Encouraging kids to play sports at an early age does more than just develop their physical skills. Playing and competing on a team teaches kids valuable skills in sportsmanship that can be applied to every aspect of their lives. As your kids run, kick and score goals at summer camp, you may enjoy knowing they’re studying these five renters of being a good sport.
Exercise Playing by The Rules
Learning to play fair begins with understanding how to play the game. As kids start to gain skills, these rules are constantly reviewed to make sure everyone knows what behavior on the field is considered out of bounds. If someone does forget the rules on the field, there is always an adult supervising who can provide a gentle reminder.
Respect for Authority
At summer camp, children look up to their elderly camp counselors and coaches. Yet, it is also important to teach children that every authority figure deserves respect. That is precisely why coaches model respectful behavior which helps children learn how to take another person’s authority with grace. After having a coach’s instruction for practices and training also teaches kids to follow directions, even if they might not feel like it.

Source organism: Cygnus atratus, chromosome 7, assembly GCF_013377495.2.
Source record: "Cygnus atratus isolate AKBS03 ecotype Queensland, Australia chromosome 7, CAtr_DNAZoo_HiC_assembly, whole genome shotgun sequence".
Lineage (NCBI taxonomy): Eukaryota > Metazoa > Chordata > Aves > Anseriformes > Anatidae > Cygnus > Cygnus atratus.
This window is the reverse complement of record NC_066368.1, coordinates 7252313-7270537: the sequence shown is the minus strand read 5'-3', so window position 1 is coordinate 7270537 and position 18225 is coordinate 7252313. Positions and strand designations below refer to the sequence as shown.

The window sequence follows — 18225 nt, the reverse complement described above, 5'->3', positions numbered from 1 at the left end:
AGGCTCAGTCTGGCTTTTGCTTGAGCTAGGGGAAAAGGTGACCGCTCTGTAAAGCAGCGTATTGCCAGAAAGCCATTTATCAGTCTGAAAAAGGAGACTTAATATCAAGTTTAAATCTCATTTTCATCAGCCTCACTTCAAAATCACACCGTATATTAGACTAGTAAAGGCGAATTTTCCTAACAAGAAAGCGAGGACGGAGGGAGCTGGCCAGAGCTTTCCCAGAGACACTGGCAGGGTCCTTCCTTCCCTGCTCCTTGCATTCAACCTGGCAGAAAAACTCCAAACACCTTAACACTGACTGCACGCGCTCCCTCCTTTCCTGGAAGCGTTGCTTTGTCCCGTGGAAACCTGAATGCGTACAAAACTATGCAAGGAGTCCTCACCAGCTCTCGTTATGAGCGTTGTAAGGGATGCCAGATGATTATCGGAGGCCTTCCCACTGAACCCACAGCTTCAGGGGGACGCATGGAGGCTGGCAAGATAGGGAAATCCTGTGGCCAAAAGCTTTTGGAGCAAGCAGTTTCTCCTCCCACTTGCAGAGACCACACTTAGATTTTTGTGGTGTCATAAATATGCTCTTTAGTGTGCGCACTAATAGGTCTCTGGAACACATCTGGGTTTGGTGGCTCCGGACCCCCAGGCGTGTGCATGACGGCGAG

Learn from Losses
Kids never like to lose, but it’s essential for them to understand that everyone can’t be a winner all the time. When a team loses a game at summer camp, team leaders and coaches help keep their spirits by reminding them that the purpose of the game is to have fun and learn. Afterwards, campers are encouraged to discuss what happened during the game to recognize any changes that may be made. Learning how to overcome losses helps campers to observe a higher purpose in every game that goes beyond simply earning a trophy.
Because of this, summer camp teams create rituals that encourage a feeling of wellbeing for both teams after the game. For example, children like to line up after a match has been played to provide each member of another team a top five. Or, they may all gather at the end to sing the camp song, which promotes unity.
In sports, no player should ever think they accomplished a triumph alone. In actuality, passing the ball, guarding the target and helping a teammate up after a fall all take teamwork. During a game, children are encouraged to acknowledge one another’s help. Saying thank you to a teammate or telling a friend that they did a fantastic job for scoring a goal teaches children that everyone has to work together to win the game.
Learning to play well with others is a skill that every child needs as they progress through life. From respecting authority to comforting a friend following a loss, every child has the opportunity to come out of this game a winner.